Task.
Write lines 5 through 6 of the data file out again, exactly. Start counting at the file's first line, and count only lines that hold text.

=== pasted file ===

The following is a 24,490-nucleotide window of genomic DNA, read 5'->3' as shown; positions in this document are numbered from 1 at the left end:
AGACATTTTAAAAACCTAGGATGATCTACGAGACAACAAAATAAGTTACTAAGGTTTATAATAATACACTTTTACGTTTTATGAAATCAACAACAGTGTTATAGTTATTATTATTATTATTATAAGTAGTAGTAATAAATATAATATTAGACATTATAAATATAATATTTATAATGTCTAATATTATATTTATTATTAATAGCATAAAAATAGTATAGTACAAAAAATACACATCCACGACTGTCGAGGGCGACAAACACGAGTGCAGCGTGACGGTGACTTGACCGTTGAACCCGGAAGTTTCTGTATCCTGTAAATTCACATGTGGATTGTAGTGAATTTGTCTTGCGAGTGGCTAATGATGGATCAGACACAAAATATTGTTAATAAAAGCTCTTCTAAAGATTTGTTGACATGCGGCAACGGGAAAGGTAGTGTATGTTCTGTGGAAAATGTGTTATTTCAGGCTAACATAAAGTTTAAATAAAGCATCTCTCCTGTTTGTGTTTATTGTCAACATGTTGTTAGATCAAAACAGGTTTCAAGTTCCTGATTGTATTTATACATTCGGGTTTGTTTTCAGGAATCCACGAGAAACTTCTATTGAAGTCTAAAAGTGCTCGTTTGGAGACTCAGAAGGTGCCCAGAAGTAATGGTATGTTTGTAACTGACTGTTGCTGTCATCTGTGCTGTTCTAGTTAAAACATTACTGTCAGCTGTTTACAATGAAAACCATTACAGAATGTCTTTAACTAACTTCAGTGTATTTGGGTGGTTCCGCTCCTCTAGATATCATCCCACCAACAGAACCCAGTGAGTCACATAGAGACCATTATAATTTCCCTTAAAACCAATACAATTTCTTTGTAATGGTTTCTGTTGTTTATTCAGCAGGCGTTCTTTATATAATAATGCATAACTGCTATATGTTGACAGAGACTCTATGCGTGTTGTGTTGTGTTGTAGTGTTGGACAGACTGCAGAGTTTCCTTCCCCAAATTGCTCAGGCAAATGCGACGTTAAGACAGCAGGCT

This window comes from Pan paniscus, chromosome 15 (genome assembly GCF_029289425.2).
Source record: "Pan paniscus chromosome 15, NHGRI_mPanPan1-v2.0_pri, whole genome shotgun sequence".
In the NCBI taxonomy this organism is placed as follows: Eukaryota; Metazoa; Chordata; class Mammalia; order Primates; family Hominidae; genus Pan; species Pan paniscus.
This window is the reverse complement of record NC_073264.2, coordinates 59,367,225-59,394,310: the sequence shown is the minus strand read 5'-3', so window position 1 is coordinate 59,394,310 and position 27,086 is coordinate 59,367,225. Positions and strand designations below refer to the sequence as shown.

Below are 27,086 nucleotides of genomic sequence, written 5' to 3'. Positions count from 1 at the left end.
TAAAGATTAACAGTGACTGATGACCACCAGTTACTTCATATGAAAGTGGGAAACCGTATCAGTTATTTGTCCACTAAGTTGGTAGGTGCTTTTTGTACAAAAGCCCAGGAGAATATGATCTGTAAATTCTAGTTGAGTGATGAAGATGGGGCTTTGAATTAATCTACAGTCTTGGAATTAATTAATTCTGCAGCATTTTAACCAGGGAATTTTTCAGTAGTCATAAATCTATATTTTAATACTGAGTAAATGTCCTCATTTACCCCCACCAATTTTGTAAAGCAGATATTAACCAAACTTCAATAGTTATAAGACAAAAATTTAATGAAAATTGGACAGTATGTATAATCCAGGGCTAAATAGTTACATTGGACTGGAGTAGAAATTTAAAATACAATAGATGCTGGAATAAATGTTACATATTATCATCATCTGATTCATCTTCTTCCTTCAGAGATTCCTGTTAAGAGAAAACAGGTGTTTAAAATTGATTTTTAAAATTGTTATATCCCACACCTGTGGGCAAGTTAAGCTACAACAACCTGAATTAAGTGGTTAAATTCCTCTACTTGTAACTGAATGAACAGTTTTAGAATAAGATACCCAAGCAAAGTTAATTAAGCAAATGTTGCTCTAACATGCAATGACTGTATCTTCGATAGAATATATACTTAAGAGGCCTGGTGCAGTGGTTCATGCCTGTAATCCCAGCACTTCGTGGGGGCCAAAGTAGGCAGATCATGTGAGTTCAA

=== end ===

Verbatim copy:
In the NCBI taxonomy this organism is placed as follows: Eukaryota; Metazoa; Chordata; class Mammalia; order Primates; family Hominidae; genus Pan; species Pan paniscus.
This window is the reverse complement of record NC_073264.2, coordinates 59,367,225-59,394,310: the sequence shown is the minus strand read 5'-3', so window position 1 is coordinate 59,394,310 and position 27,086 is coordinate 59,367,225. Positions and strand designations below refer to the sequence as shown.